An ‘almost is’ or a ‘never was’, Mahler’s Tenth has always divided conductors and critics. The musicologist and broadcaster Deryck Cooke – the first of whose two ‘performing editions’ of the Tenth appeared in 1964 – has always maintained that the symphony belongs in the first category; that said, noted Mahlerians – Georg Solti, Bernard Haitink, Leonard Bernstein and Claudio Abbado among them – remain unconvinced; they have only ever performed the completed Adagio and nothing else. Fortunately others – Wyn Morris, Eugene Ormandy, Michael Gielen and Sir Simon Rattle especially – take the opposite view, and have given us powerful and persuasive readings of these Cooke editions; indeed, Rattle has recording the work twice, first with the Bournemouth Symphony in 1980 and then with the Berliner Philharmoniker in 1999 (both EMI).
Mark Wigglesworth is another advocate of Cooke’s work who’s also recorded the symphony twice. His first account – with the BBC National Orchestra of Wales – was not released commercially but issued as a cover-mounted CD with the BBC Music Magazine (Vol. 2 No. 12). Since then it’s become something of a cult classic, being traded on eBay and much-coveted ‘rips’ made available online. And a fine version it is too, although anyone who has heard Ormandy, Gielen or Rattle may beg to differ. I’ve chosen to compare this new Melbourne recording with Wigglesworth’s earlier one and Rattle’s two; it’s a rough contest, for the passion and commitment of the latter make them very special discs indeed.
Before we begin I urge listeners to read the late Tony Duggan’s masterly analysis of this symphony and his comments on the three Cooke editions; the third, incorporating changes made by Colin and David Matthews, was published in 1989 and forms the basis of both Wiggleworth’s recordings and Rattle’s second. Indeed, this is now the authoritative Cooke version and the one that seems most satisfying, perhaps because it’s less interventionist than its rivals.
For what it’s worth Wigglesworth’s Adagio is marginally slower
second time around – 24:35 as opposed to 23:24 – the southern
audience far quieter than the asthmatic northern one. Far more
striking is the beautifully moulded string playing at the start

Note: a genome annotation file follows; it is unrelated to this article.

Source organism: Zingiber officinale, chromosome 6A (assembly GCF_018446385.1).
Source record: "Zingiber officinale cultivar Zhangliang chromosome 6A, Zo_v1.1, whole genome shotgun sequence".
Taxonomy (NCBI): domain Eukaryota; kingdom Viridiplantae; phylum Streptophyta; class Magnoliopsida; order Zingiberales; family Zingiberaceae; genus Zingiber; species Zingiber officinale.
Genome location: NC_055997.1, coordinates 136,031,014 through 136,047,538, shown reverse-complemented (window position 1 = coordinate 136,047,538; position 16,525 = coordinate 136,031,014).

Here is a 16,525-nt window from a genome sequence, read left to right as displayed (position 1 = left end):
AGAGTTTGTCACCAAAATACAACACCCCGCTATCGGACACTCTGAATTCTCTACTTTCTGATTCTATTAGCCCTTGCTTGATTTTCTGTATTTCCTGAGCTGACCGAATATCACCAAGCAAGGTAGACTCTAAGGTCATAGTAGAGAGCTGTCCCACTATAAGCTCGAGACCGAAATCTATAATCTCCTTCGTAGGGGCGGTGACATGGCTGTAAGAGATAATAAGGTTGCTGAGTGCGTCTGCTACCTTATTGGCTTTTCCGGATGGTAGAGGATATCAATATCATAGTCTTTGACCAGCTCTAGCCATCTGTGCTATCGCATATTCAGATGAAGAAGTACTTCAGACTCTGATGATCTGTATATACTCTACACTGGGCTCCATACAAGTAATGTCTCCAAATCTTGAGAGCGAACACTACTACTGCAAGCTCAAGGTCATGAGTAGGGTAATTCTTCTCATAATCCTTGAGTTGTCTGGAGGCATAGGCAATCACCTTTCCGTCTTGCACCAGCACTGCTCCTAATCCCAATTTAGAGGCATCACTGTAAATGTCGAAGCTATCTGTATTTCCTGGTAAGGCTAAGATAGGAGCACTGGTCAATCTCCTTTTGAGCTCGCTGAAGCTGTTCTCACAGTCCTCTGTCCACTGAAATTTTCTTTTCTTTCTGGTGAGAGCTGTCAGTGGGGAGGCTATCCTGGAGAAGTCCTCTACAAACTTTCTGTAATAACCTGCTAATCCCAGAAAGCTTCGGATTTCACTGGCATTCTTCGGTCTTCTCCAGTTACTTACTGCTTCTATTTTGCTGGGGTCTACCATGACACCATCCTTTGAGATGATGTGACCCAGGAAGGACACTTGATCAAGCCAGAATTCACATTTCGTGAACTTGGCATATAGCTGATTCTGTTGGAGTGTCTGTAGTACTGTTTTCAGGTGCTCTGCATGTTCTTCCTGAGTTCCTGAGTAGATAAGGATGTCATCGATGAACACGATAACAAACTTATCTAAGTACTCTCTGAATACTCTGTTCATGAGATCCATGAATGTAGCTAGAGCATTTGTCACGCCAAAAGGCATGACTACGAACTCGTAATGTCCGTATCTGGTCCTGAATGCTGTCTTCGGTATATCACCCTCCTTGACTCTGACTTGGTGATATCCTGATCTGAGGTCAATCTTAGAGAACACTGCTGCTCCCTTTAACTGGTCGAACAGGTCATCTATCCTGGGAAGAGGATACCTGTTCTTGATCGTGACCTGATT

of the Melbourne performance. This is a pretty good guide of
what to expect here, a more carefully cultivated reading that
lacks the dramatic edge – raw emotion, even – of his earlier
reading. That said, he builds and shapes this movement most
effectively, and I was impressed by the passionate intensity
he finds here. The new recording is more atmospheric too, woodwind
trills and plucked strings superbly caught, but for all its
Wunderhorn lightness this Adagio is a little short on shade,
that major irruption at 17:25 much less unsettling than it is
in Rattle’s hands.
The timings of the first Scherzo – at eleven-and-a-half minutes
– are almost identical, but once again it’s the character of
the two performances that’s so very different. And even though
the BBC recording is closer and less refineD than the ABC one
there’s a palpable tension to the earlier performance that makes
it feel much more like a live event. One senses also that there’s
more of that ambiguous Mahlerian conviviality and suppleness
of rhythm/phrasing here than there is in the later account.
Curiously, the same could be said of the two Rattle recordings;
for all the sophistication and polish of the Berlin performance
the well-recorded Bournemouth one has a rough, elemental energy
that never ceases to thrill and unnerve me.
At the start of the Purgatorio Wigglesworth and his Welsh band phrase more naturally, although in mitigation the wall-eyed quality of what follows is more keenly conveyed in the later reading. Similarly, I was most taken with the sheer musicality and liquid inner detail that Wigglesworth coaxes from the Australians in the second Scherzo. Indeed, the later performance strikes me as a much more complete – and coherent –realisation of the somewhat ragged and ‘bitty’ Welsh one; crucially, Wigglesworth delivers more of the echt-Mahlerian schmaltz and bipolarity in his second account.
In fact, while I prefer the BBC recording in the first two movements the pendulum swings decisively in favour of the ABC one in the last three. The hair-raising drum thwacks – muffled thuds in the manner of a funeral cortège first time around – are far more immediate, if less apt, now. The Australian orchestra play with an aching beauty of line and an implacable weight that’s deeply affecting, even if they can’t match the Berlin and Bournemouth bands for sheer amplitude and unanimity of attack. Still, the sustained orchestral shrieks can’t fail to impress, the lucidity and breadth of the ABC recording adding immensely to the impact of this most curdled music. Even those quiet, stoic passages are more convincingly caught second time around, and here one really does sense the raptness and concentration of a live performance.
Anyone seeking a simple either/or verdict here will be disappointed, as both accounts have their strengths and weaknesses. Broadly, the earlier performance seems much earthier and more spontaneous, the later one tonally more refined and much wider in terms of emotional and dynamic range. Sadly, neither has the compelling narrative or proselytizing zeal of Rattle’s two accounts which, for me at least, remain the benchmarks for this work.
Good - very good – in parts, but not the penetrating performance I’d hoped for.